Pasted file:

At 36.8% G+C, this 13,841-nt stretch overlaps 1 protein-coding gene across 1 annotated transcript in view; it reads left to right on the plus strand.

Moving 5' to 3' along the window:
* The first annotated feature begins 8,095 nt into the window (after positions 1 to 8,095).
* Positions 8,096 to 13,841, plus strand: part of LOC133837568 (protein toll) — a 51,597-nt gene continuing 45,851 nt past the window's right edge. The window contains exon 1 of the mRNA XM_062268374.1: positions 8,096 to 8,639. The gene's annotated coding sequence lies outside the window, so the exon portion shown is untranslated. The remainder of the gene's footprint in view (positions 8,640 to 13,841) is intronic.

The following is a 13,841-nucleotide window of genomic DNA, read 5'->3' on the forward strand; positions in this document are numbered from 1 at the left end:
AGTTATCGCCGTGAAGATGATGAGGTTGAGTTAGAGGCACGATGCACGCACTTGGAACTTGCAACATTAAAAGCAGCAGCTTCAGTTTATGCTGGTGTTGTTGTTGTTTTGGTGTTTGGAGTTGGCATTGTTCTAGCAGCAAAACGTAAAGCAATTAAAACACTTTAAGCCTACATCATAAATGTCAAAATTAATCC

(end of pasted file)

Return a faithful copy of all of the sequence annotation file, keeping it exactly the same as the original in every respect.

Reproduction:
At 36.8% G+C, this 13,841-nt stretch overlaps 1 protein-coding gene across 1 annotated transcript in view; it reads left to right on the plus strand.

Moving 5' to 3' along the window:
* The first annotated feature begins 8,095 nt into the window (after positions 1 to 8,095).
* Positions 8,096 to 13,841, plus strand: part of LOC133837568 (protein toll) — a 51,597-nt gene continuing 45,851 nt past the window's right edge. The window contains exon 1 of the mRNA XM_062268374.1: positions 8,096 to 8,639. The gene's annotated coding sequence lies outside the window, so the exon portion shown is untranslated. The remainder of the gene's footprint in view (positions 8,640 to 13,841) is intronic.

The following is a 13,841-nucleotide window of genomic DNA, read 5'->3' on the forward strand; positions in this document are numbered from 1 at the left end:
AGTTATCGCCGTGAAGATGATGAGGTTGAGTTAGAGGCACGATGCACGCACTTGGAACTTGCAACATTAAAAGCAGCAGCTTCAGTTTATGCTGGTGTTGTTGTTGTTTTGGTGTTTGGAGTTGGCATTGTTCTAGCAGCAAAACGTAAAGCAATTAAAACACTTTAAGCCTACATCATAAATGTCAAAATTAATCC